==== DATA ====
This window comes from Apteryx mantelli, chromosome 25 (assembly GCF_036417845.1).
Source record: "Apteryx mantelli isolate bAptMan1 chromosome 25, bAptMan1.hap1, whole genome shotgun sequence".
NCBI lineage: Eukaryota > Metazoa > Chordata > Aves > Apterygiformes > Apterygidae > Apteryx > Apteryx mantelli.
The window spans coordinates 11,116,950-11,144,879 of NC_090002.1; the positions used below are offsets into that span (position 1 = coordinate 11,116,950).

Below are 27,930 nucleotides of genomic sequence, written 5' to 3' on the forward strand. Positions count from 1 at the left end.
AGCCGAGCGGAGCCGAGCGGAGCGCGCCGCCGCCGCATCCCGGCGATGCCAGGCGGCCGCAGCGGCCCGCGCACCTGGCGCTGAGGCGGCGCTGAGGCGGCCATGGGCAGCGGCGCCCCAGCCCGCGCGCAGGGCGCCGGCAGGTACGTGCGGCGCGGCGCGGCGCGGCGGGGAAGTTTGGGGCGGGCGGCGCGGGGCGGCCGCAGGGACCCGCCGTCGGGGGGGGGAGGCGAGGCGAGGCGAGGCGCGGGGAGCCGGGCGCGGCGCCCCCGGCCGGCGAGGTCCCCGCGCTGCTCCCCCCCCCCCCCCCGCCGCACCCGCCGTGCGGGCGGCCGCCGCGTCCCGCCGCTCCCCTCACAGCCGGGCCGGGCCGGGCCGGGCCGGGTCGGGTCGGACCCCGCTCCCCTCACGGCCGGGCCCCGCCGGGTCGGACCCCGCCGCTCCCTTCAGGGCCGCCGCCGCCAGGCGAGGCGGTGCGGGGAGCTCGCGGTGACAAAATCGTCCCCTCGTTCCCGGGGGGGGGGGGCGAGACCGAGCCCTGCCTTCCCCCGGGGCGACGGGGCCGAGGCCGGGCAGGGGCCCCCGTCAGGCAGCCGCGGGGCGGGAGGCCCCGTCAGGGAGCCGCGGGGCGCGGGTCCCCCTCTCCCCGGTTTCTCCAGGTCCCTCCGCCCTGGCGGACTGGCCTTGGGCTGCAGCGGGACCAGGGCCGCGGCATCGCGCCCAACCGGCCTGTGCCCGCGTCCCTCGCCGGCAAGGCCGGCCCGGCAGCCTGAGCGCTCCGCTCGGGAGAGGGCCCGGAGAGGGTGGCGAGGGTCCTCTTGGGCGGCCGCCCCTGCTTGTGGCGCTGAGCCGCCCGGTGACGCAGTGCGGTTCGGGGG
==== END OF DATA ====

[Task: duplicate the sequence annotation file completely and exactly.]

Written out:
This window comes from Apteryx mantelli, chromosome 25 (assembly GCF_036417845.1).
Source record: "Apteryx mantelli isolate bAptMan1 chromosome 25, bAptMan1.hap1, whole genome shotgun sequence".
NCBI lineage: Eukaryota > Metazoa > Chordata > Aves > Apterygiformes > Apterygidae > Apteryx > Apteryx mantelli.
The window spans coordinates 11,116,950-11,144,879 of NC_090002.1; the positions used below are offsets into that span (position 1 = coordinate 11,116,950).

Below are 27,930 nucleotides of genomic sequence, written 5' to 3' on the forward strand. Positions count from 1 at the left end.
AGCCGAGCGGAGCCGAGCGGAGCGCGCCGCCGCCGCATCCCGGCGATGCCAGGCGGCCGCAGCGGCCCGCGCACCTGGCGCTGAGGCGGCGCTGAGGCGGCCATGGGCAGCGGCGCCCCAGCCCGCGCGCAGGGCGCCGGCAGGTACGTGCGGCGCGGCGCGGCGCGGCGGGGAAGTTTGGGGCGGGCGGCGCGGGGCGGCCGCAGGGACCCGCCGTCGGGGGGGGGAGGCGAGGCGAGGCGAGGCGCGGGGAGCCGGGCGCGGCGCCCCCGGCCGGCGAGGTCCCCGCGCTGCTCCCCCCCCCCCCCCCGCCGCACCCGCCGTGCGGGCGGCCGCCGCGTCCCGCCGCTCCCCTCACAGCCGGGCCGGGCCGGGCCGGGCCGGGTCGGGTCGGACCCCGCTCCCCTCACGGCCGGGCCCCGCCGGGTCGGACCCCGCCGCTCCCTTCAGGGCCGCCGCCGCCAGGCGAGGCGGTGCGGGGAGCTCGCGGTGACAAAATCGTCCCCTCGTTCCCGGGGGGGGGGGGCGAGACCGAGCCCTGCCTTCCCCCGGGGCGACGGGGCCGAGGCCGGGCAGGGGCCCCCGTCAGGCAGCCGCGGGGCGGGAGGCCCCGTCAGGGAGCCGCGGGGCGCGGGTCCCCCTCTCCCCGGTTTCTCCAGGTCCCTCCGCCCTGGCGGACTGGCCTTGGGCTGCAGCGGGACCAGGGCCGCGGCATCGCGCCCAACCGGCCTGTGCCCGCGTCCCTCGCCGGCAAGGCCGGCCCGGCAGCCTGAGCGCTCCGCTCGGGAGAGGGCCCGGAGAGGGTGGCGAGGGTCCTCTTGGGCGGCCGCCCCTGCTTGTGGCGCTGAGCCGCCCGGTGACGCAGTGCGGTTCGGGGG